3. Household surveys: the last stage of this was the household surveys, the process consisted of going house by house, surveying each one of the people living there. The standard questions asked were: full name, document number, birth date, to those who were adults (+18) if they worked, in which craft (this because there is no precedent of any systematized information regarding popular economy), to those who were minors if the where collecting the “AUH” (which is a subsidy the State gives to children), this information was passed to the National Social Security Administration to verify if they were not receiving the subsidy and thus getting these kids inside the system. This was done by the relays, with the application that recorded the questions and placed each and every house surveyed in the GPS. When they inserted the ID number of the lot, the surveyed house was then georeferenced.

What is the current status of your innovation?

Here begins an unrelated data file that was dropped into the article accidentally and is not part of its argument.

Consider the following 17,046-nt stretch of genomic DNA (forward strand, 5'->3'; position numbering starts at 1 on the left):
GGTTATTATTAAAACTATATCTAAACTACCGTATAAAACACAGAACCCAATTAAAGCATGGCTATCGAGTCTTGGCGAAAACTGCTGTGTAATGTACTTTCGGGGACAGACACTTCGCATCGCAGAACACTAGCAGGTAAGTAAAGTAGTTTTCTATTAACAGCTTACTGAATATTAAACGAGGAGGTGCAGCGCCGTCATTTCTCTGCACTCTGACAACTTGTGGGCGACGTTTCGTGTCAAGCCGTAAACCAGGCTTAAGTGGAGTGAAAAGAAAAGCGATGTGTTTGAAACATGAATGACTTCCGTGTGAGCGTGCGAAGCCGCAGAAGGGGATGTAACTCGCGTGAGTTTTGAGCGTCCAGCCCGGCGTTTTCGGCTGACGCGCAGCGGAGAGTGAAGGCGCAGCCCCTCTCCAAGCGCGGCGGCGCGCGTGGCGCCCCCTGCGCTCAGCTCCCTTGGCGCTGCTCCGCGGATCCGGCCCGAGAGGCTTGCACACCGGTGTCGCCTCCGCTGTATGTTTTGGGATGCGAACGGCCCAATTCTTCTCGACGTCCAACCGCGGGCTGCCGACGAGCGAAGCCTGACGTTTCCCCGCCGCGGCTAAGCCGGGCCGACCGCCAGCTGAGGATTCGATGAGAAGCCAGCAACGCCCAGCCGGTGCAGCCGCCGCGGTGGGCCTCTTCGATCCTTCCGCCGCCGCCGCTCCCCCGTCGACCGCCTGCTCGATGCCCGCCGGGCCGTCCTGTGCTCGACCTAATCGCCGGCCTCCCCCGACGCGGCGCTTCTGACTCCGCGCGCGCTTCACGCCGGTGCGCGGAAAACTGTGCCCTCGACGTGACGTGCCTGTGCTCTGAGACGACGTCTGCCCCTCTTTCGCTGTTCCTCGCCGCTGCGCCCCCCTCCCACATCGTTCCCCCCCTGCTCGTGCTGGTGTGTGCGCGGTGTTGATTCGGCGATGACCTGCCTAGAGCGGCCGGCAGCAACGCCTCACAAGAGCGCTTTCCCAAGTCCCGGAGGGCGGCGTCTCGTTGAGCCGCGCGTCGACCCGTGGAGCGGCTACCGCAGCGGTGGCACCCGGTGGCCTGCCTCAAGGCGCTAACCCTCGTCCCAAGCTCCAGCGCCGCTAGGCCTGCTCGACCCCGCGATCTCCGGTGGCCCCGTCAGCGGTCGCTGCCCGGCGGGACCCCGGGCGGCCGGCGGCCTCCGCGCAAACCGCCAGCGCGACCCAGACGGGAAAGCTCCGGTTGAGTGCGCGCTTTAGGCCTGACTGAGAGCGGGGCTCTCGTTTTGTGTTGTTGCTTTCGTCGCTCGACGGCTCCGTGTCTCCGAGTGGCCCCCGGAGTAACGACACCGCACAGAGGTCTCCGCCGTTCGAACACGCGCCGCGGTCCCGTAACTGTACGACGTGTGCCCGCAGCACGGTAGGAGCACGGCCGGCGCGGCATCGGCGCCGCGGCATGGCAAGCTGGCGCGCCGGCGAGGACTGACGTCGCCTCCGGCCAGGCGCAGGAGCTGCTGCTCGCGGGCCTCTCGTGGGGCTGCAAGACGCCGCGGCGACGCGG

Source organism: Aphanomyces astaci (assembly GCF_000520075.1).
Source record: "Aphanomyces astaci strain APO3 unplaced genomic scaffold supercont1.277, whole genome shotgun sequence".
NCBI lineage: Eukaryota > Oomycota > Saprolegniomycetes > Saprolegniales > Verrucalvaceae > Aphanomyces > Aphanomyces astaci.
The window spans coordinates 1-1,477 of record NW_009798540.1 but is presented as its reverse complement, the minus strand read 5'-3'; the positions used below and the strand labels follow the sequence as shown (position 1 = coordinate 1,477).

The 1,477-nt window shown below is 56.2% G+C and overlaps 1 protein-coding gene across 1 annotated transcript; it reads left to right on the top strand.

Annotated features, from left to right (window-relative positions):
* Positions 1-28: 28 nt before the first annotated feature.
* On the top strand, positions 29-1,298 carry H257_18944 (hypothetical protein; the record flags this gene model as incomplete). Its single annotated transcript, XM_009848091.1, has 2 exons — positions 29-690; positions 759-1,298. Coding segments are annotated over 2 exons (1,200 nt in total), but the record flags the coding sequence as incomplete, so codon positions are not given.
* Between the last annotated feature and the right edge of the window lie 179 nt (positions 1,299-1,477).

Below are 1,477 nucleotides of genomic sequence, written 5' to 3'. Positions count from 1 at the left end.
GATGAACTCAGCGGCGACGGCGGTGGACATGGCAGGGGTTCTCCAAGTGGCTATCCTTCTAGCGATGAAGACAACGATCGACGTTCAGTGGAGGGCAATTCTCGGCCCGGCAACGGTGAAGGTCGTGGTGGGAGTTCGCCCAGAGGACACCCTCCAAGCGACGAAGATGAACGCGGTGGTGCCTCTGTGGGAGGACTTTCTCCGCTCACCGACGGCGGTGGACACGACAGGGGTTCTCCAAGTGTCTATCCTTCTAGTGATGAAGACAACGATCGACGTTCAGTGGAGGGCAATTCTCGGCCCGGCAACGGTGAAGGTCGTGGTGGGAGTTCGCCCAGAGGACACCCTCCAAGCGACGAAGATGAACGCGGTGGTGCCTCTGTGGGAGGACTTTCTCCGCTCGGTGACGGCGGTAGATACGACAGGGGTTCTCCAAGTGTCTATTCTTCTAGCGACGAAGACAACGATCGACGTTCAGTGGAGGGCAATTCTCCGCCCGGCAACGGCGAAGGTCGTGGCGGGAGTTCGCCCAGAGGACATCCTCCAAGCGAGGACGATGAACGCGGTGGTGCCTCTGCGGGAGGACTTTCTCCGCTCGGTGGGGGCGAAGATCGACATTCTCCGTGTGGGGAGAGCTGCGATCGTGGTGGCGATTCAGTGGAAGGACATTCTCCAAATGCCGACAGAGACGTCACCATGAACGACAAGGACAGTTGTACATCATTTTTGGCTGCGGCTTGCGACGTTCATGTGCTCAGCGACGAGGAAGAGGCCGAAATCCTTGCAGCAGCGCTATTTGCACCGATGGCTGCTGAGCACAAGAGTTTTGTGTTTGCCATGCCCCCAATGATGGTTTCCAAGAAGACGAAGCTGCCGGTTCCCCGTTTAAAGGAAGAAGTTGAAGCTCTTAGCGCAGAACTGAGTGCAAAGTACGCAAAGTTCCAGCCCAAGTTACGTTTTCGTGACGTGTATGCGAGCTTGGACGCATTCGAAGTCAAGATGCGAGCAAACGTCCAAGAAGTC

When the national government started in December 2015, defined as one of its national priorities the achievement of zero national poverty rate. But, soon the government's agencies in charge of the problem of informal settlements realized that there was a huge lack of data to design good policies. There was no integral assessment of this subject. Prior to creating something from scratch, the Cabinet Office decided to see if there was some work done on the topic by civil society organizations or universities. It was very positive that the government trust in looking for collective intelligence because as a result of this process, the Cabinet office was able to found that there were very interesting efforts from NGOs initiatives that could be capitalized, improved and scaled. That's how the government summoned NGOs to start working on the subject. Through this research, the government found out that the social organization "TECHO" carried out, in 2013 and 2016, a cadaster of the slums and informal settlements in 9 provinces of the country.